Cyber censors block web news and videos in some nations
Government criticism and news that challenges official policies appears without censorship in the U.S. Ask students to find an article, column, editorial or cartoon reflecting our media freedom.
Readers also engage in free and open discussion of any subject in letters to the editor, guest columns and online forums. Survey the class to see if they are anyone they know has ever shared an opinion publicly that way. What value do they see in these exchanges?
Some foreign leaders block YouTube, but here it planted a seed that spread to all major news media websites. Ask how often class members click on one of this paper’s video links. Invite them to look for a new one of interest.
Ready access to e-mail, blogs, online news, YouTube and other Internet sites is something we take for granted. Except for filtering by parents, schools and libraries, we can click on any site at any time - barring a computer crash or electric blackout. That freedom isn't shared everywhere, and not just because poverty keeps hundreds of millions off-line.
More ominously, officials in tightly controlled places - such as China, Burma and Pakistan - try to censor electronic information about touchy topics. Chinese computer users can't see YouTube or British Broadcasting Co. videos of their government's crackdown on religious freedom rallies in Tibet. Elsewhere in Asia, Burma went further last fall by cutting off all domestic Internet access when it violently suppressed protests by tens of thousands of Buddhist monks. Also in late 2007, Pakistan's leaders moved to prevent YouTube access a few weeks after restricting domestic cable TV news and newspapers.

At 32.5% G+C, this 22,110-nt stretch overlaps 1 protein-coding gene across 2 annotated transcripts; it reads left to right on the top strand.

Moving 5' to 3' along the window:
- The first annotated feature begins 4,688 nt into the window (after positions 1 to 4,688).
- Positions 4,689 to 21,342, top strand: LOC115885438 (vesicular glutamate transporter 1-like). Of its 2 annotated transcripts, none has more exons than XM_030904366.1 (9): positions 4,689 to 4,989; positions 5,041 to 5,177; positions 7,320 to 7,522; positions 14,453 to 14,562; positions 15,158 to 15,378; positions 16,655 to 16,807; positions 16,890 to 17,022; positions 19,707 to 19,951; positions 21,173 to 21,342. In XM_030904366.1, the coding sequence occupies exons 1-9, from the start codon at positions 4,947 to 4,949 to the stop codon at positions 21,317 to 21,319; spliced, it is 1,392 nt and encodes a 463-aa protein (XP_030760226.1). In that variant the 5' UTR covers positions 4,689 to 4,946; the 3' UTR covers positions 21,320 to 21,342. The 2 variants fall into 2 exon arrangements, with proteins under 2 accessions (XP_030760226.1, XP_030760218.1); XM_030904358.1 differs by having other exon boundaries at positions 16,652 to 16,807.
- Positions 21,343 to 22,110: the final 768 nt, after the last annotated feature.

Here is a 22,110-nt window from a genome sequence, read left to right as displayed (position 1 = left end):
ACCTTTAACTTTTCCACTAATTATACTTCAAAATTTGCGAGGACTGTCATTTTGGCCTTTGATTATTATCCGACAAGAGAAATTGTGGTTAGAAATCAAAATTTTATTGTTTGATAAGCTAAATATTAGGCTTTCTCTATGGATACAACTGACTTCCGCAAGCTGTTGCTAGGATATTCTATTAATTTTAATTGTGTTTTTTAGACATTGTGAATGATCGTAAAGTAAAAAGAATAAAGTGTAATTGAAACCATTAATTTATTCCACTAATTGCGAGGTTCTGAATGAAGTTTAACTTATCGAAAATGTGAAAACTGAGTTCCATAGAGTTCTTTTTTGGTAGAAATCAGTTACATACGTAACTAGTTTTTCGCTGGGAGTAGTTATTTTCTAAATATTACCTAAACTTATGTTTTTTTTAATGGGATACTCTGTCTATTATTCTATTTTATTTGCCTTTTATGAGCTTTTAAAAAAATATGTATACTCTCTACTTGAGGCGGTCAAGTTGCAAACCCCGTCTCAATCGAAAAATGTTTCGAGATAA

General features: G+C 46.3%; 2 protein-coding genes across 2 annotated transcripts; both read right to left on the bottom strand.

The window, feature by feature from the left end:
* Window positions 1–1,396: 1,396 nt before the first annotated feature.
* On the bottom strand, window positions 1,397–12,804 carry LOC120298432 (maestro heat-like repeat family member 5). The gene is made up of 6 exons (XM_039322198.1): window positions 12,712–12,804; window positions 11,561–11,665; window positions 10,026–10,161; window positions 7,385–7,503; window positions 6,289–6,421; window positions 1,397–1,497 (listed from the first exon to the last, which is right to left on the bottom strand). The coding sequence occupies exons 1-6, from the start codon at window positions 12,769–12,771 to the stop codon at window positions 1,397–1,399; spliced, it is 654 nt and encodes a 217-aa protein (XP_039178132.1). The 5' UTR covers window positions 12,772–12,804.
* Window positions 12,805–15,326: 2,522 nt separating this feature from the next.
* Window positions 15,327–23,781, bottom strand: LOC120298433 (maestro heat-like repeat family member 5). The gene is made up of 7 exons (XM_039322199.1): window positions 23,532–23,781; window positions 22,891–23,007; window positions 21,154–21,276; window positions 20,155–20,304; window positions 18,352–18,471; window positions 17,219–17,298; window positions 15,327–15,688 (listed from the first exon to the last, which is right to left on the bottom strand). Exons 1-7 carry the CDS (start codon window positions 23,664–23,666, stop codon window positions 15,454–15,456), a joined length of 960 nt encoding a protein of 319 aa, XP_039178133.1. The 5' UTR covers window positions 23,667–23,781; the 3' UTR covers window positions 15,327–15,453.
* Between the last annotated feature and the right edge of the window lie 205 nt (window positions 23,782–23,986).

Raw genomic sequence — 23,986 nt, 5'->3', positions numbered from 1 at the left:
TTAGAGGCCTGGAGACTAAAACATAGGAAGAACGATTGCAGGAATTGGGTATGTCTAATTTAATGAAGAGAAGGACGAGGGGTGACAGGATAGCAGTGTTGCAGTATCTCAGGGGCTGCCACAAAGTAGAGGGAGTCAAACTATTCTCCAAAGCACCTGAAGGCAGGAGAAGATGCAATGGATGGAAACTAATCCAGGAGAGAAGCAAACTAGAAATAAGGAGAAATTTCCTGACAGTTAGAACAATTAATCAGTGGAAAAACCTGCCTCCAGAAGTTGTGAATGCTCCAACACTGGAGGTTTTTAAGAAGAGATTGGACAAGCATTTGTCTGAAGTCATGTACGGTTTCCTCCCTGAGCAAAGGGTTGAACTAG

A just-published book, Access Denied: The Practice and Policy of Global Internet Filtering, says governments block online information in at least 25 countries, including Turkey, Thailand, Iran and Saudi Arabia. Even in Europe, Germany and France won't allow content involving Nazi items and Holocaust denial. Cyber censorship puts Google, Yahoo! and other U.S. technology companies in a squeeze between democratic values and business realities in restrictive lands.
New rules in China: As of this year, all video sites hosted inside China need government licenses and state ownership or investment -- making it easier to shut them down.
Chinese blogger says: "Rulers believe they can build a better system and get others to follow. But even though they want to change the Internet, it is part of a globalized world and nobody can afford to build an isolated system. I believe the internet will change China more than China changes the Internet." -- Isaac Mao, pioneer blogger and researcher
Professor says: "There's tension for these states that are carrying out state-mandated Internet filtering: They want to have the Internet they want and not the Internet they don't. So far that has proven impossible." -- John Palfrey, Harvard University law professor and executive director of the Center for Internet & Society
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